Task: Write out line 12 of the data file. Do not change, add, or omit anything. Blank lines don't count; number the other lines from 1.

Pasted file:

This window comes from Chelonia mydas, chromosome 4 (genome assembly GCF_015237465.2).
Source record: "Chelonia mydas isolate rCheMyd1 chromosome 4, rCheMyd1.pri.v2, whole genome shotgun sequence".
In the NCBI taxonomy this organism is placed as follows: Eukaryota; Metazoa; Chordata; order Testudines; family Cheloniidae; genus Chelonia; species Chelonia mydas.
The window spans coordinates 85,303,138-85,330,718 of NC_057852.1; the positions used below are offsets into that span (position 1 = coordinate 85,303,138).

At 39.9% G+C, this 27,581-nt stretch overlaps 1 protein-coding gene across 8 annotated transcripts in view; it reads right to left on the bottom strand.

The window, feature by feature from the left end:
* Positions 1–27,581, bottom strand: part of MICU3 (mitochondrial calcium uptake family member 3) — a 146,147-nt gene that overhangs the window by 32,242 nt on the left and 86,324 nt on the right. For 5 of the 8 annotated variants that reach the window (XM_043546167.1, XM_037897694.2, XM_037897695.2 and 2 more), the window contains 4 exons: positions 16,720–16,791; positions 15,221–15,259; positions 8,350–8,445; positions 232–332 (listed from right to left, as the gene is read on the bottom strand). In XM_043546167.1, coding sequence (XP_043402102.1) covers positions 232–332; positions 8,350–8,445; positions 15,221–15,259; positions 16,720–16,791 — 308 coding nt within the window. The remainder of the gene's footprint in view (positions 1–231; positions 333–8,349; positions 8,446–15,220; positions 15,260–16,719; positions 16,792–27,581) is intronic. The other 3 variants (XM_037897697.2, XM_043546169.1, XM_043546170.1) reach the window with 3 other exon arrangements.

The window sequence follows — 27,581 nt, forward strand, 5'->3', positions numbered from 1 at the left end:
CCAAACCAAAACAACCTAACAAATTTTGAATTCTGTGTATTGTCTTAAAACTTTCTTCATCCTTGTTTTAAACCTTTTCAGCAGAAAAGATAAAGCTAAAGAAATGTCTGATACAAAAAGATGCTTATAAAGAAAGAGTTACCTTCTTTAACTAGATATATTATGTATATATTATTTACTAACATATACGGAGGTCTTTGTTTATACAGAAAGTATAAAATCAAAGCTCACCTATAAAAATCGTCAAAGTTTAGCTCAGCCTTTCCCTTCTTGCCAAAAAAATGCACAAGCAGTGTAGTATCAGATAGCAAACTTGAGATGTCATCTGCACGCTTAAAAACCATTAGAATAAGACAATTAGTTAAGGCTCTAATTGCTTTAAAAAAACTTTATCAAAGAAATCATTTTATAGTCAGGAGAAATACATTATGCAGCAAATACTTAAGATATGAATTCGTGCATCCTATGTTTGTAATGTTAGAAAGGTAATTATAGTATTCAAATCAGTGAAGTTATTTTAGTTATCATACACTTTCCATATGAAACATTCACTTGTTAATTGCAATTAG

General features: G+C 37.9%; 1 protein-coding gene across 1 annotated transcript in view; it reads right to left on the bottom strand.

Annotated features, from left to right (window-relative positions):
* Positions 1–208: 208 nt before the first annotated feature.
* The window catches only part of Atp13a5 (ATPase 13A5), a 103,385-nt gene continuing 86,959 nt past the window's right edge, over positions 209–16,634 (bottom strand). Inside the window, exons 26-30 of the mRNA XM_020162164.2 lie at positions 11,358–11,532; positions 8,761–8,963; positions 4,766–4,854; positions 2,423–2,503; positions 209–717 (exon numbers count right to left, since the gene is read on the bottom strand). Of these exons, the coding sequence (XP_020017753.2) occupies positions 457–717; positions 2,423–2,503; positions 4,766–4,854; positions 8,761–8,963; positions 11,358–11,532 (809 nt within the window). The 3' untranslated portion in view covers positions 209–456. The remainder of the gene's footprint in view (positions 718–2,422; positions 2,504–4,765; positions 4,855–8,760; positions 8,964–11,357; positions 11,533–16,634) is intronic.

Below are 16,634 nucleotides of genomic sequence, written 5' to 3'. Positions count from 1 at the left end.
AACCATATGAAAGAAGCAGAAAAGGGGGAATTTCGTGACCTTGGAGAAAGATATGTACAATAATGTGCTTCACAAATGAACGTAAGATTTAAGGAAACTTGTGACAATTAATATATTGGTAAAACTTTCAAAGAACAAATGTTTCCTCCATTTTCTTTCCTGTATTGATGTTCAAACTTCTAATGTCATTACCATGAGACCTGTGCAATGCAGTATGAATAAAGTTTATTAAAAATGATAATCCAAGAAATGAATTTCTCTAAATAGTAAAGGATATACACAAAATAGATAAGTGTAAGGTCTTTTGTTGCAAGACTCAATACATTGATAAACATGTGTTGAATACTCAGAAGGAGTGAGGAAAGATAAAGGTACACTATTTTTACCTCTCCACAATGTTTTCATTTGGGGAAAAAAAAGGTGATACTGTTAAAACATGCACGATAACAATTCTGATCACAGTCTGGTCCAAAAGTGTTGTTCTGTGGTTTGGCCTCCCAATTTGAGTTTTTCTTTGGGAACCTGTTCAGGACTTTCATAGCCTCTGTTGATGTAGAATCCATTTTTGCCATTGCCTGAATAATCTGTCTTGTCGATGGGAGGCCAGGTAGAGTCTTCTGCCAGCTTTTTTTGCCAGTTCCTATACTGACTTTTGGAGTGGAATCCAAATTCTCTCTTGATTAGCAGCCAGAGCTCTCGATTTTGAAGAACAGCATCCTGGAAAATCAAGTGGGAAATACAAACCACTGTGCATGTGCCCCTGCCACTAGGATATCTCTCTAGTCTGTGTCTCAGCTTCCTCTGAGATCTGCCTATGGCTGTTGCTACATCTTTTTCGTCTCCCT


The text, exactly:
* Positions 1–208: 208 nt before the first annotated feature.